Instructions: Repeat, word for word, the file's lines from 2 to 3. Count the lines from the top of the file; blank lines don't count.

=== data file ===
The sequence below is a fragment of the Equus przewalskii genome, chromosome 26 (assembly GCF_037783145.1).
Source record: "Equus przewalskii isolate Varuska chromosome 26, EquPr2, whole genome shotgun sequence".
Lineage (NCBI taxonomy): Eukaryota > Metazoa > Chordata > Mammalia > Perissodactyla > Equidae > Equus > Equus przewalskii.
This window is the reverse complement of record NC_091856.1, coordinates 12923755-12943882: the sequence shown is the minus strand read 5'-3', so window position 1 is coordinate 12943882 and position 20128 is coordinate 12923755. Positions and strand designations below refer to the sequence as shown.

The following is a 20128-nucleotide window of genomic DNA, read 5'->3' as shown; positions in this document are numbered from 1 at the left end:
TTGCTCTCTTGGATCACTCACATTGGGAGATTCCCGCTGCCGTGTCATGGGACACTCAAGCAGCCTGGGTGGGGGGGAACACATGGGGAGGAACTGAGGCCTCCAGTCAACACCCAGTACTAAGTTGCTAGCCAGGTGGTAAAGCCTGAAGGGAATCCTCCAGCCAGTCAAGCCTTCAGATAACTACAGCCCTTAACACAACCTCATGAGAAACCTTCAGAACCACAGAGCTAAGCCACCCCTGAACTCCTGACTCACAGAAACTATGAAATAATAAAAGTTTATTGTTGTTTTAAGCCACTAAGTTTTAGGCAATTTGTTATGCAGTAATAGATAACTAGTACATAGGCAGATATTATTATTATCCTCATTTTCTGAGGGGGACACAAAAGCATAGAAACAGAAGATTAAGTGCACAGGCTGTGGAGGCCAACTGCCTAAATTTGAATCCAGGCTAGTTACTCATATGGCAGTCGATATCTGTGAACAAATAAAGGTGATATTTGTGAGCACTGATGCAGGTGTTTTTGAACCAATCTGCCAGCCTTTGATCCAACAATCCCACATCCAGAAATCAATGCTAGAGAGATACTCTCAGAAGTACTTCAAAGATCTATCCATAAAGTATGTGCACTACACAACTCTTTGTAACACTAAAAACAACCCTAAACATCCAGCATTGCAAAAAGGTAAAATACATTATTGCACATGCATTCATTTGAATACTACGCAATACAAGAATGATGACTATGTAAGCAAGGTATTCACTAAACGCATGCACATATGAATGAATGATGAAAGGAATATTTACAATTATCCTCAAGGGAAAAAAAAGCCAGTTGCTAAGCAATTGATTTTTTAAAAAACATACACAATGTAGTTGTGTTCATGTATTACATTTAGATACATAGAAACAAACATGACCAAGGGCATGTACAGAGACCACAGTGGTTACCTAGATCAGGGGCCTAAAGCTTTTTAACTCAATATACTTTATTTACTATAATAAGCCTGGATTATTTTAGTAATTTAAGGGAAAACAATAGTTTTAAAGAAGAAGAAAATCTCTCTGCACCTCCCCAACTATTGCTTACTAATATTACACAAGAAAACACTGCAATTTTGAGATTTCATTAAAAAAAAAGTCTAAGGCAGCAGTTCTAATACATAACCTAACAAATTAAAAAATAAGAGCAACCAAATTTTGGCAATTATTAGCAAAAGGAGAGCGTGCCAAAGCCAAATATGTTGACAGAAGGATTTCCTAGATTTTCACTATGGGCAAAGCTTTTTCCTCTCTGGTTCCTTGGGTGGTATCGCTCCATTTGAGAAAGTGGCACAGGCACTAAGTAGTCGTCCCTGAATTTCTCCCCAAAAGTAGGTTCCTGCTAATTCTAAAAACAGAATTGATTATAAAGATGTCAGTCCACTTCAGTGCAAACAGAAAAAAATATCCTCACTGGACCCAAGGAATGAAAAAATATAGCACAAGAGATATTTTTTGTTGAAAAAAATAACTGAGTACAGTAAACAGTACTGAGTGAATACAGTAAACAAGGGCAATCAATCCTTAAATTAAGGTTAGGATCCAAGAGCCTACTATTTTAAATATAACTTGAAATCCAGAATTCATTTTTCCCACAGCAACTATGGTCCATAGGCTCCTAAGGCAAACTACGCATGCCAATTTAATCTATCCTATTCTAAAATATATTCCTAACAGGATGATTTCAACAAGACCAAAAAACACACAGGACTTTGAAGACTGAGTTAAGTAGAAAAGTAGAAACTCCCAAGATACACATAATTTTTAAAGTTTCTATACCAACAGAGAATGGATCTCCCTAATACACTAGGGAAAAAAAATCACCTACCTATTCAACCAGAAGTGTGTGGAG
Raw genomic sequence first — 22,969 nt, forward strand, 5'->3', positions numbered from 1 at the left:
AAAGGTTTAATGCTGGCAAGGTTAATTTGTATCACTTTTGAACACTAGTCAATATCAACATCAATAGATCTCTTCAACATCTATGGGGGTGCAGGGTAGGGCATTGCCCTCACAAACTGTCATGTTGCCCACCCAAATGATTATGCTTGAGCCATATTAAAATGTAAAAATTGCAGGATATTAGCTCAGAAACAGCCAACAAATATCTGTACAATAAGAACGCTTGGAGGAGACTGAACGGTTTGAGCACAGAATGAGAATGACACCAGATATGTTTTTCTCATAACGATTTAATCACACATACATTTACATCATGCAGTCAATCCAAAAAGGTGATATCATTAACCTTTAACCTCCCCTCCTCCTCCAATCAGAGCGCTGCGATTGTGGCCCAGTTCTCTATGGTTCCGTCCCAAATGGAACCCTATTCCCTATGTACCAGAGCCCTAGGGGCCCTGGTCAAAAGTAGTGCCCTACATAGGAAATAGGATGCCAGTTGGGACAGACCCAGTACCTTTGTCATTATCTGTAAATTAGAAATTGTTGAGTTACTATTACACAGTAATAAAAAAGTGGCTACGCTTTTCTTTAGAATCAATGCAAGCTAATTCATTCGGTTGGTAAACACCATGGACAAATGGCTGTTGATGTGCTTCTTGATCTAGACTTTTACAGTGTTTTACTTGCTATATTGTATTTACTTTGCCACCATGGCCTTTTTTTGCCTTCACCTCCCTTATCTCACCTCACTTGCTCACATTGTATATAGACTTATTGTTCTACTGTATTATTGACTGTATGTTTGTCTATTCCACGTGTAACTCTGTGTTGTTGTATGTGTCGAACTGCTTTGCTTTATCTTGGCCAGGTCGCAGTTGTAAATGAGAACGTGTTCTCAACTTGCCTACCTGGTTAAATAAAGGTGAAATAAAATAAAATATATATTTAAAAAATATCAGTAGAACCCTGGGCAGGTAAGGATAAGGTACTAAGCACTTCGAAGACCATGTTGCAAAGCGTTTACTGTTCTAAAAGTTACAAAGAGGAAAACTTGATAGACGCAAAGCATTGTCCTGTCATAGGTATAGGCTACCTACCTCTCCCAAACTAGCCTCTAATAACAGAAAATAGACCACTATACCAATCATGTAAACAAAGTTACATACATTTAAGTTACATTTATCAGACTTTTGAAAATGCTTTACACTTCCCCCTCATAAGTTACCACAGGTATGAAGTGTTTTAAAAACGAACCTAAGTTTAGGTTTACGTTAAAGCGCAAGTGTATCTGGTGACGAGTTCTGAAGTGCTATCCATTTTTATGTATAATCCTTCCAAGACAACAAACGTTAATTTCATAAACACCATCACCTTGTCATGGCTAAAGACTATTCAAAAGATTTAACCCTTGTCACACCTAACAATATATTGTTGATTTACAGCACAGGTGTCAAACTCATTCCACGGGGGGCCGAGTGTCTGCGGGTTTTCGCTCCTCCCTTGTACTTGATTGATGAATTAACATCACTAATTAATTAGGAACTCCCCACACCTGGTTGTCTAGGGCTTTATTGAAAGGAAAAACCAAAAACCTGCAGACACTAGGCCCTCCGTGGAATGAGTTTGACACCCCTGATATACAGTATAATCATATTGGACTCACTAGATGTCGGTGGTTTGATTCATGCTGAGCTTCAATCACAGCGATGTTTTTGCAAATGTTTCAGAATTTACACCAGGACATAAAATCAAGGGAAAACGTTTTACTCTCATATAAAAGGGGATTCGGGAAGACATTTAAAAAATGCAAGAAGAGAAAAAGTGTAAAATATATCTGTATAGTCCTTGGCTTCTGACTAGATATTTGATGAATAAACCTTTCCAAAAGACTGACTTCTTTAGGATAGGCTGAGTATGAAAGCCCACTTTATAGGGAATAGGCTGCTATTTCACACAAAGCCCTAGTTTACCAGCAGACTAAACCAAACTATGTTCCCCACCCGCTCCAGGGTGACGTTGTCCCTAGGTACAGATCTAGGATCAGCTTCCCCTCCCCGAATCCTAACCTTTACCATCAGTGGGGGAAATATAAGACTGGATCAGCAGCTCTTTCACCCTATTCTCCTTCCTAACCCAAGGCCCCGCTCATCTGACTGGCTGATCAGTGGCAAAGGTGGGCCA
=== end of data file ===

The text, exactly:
Source record: "Equus przewalskii isolate Varuska chromosome 26, EquPr2, whole genome shotgun sequence".
Lineage (NCBI taxonomy): Eukaryota > Metazoa > Chordata > Mammalia > Perissodactyla > Equidae > Equus > Equus przewalskii.